Monday, August 10, 2009

The Two Cultures in My Head

This is a re-post of something on my old blog for a debate I'm having elsewhere on the internet. My views about the two cultures are complex and conflicting, but ultimately, driven by my shit-hit-the-fan outlook on life. If space in the lifeboat is limited, would I rather take the physics major or the English major with me? Well, assuming that neither are sociopaths, the choice is obvious - unless the English major is an Eagle Scout or a Civil War re-enactor.

What follows is a post I wrote back in 2006:

This piece by the Big Arm Woman the Blue Collar Scholar got me to thinking about the relationship of the humanities to the sciences in my own life.

Here’s the punchline from BAW’s post:

Academics should be worried, and not about David Horowitz, because it seems to me that--fair or not--we're heading toward a place where "learning for its own sake," no longer justifies the expense, and the consequences will be dire indeed--and not just for the academics.

I’ve heard this sentiment from professors in the sciences, too. Learning for learning’s sake is no longer the primary mission of the Academy, and it has not been for decades. In order for that to be true again, the Academy would have to give back an awful lot of the resources that society tosses its way, especially in the sciences.

Most of us went to college to get useful skills. Maybe not directly useful right away, but potentially useful nonetheless. Most of us dabbled in our interests, too, but that’s not the primary reason for going to school these days. The reasons that I chose not to finish a Ph.D. in Slavic Literature had more to do with the additional time it would have taken from my life and lack of return on that investment, rather than disinterest in the subject matter – I wanted to start a career. But if Slavic Literature had been my only major, what could I have done with that Ph.D. except teach? We as a society are spending an awful lot of resources on students who major disciplines that do not require large numbers of practitioners in order to be viable parts of our society. The most common majors are not ones that one thinks of when one talks about education creating a highly economically competitive society in the 21st Century.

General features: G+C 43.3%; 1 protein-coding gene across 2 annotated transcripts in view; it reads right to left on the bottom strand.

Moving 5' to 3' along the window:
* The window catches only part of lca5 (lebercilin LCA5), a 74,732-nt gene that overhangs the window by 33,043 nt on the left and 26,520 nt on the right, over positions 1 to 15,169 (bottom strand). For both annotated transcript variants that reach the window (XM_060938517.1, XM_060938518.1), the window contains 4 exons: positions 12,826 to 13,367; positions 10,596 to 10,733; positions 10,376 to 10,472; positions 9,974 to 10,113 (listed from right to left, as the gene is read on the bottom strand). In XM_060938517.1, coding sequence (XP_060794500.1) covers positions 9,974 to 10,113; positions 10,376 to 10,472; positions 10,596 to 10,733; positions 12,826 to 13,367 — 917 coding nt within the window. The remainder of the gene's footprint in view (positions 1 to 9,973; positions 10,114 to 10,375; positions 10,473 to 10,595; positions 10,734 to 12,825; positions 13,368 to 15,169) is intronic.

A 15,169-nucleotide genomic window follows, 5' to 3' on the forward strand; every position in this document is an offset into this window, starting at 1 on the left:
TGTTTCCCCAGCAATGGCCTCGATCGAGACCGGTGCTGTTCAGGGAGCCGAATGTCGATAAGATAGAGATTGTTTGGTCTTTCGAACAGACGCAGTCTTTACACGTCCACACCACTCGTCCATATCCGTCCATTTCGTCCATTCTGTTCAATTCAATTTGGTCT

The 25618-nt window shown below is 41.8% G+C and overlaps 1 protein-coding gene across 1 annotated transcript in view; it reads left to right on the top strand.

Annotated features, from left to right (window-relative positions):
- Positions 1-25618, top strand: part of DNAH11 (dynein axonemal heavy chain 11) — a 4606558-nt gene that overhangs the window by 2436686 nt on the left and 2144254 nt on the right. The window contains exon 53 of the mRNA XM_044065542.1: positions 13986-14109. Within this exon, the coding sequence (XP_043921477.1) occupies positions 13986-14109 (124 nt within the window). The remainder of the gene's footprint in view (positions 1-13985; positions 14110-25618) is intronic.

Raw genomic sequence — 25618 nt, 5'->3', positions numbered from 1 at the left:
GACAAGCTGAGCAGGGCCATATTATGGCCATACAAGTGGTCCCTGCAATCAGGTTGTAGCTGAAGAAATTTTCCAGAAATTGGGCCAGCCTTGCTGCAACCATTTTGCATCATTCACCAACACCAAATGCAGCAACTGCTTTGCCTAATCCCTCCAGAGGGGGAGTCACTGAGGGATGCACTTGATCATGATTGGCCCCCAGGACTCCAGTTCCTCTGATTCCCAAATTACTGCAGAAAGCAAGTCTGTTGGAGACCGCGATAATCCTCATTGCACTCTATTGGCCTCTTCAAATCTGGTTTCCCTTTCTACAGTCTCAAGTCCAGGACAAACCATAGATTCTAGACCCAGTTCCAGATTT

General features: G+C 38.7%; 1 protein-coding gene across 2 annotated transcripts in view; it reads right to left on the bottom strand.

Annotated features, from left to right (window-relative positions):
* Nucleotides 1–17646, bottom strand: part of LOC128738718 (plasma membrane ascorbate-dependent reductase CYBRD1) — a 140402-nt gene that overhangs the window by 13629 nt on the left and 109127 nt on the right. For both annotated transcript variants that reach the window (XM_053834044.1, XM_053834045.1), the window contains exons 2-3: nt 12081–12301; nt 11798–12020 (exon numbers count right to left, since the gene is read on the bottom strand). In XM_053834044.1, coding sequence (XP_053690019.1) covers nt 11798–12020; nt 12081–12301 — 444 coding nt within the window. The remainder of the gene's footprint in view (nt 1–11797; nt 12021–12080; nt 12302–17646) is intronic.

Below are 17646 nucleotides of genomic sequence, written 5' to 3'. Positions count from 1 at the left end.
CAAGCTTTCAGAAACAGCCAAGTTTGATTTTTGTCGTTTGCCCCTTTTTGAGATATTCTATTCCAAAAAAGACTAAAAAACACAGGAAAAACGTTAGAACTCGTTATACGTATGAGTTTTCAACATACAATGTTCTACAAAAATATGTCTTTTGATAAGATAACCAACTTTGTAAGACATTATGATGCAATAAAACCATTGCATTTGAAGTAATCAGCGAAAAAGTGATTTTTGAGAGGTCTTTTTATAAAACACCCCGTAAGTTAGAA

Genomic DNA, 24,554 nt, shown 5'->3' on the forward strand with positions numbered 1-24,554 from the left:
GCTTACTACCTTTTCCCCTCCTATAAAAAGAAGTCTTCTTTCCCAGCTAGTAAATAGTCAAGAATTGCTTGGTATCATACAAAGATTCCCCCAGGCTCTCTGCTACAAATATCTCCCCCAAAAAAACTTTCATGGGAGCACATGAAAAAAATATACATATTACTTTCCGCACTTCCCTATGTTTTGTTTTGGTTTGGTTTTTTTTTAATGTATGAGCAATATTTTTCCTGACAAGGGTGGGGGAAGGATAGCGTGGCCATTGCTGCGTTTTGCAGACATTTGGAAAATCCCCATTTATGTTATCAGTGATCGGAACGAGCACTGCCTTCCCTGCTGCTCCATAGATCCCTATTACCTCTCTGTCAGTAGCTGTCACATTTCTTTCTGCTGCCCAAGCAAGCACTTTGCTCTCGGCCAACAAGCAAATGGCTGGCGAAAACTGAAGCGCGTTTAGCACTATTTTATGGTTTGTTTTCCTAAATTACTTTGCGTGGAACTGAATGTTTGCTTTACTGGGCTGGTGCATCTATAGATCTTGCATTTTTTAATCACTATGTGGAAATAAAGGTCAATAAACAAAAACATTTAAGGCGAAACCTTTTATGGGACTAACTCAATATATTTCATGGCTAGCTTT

The ubiquity of student loans means that society, rightly or wrongly, sees a university education as imparting skills that society needs, rather than as a provider of interior decorations that make your mind a more interesting place in which to live. My opinion as a taxpayer is that if you want to decorate your mind, do it on your own dime. ROTC programs give a lot more scholarships in technical disciplines than in the humanities, and I’d like to see quotas imposed on civilian student loans, as well.

That’s not to say that I discount the value of the humanities disciplines. An education that ignores where a student and the surrounding culture have come from makes for a very poor sort of person - I’ve seen plenty of those sorts of people from the PRC.* An education totally at the hands of the peckerwoods in the science and engineering departments also makes for a poor sort of voter, and I do somewhat buy into the notion that educated people should be a bit of the salt of the Earth to the Electorate. Just not at the rate we’re turning out English and Communications majors. To take the analogy to a silly extreme, techies and professionals are the sodium chloride in the salt, and humanities majors are the sodium iodide. Without the iodide the body politic will get sick, but you don’t need too much of it either.

Some of the most fulfilling intellectual activities in my own life have been connected with my two passions in the humanities: history and languages. There is nothing like stepping into a historic place that you’ve read and read about, just to feel the ghosts of the personages from your books whisper in your ear. The first time I walked up the hill from the Moscow Metro to Red Square was such a moment – seeing Lenin’s Tomb and Ivan the Terrible’s cathedral to honor St. Basil (and his own victory over the Tartars) in one glance gives one a staggering view into the scope of Russian history. But without that sense of perspective, I’d be a poorer person, but just as valuable an economic actor by virtue of my chemistry degree. If I’d studied history, most likely I’d have needed additional training in law or business to enter the non-academic workforce. If I’d done that, I don’t see why any of you should have paid for my intellectual peregrinations in the form of student loans.

This whole debate reminds me of John Ray’s "Are We Overeducated" :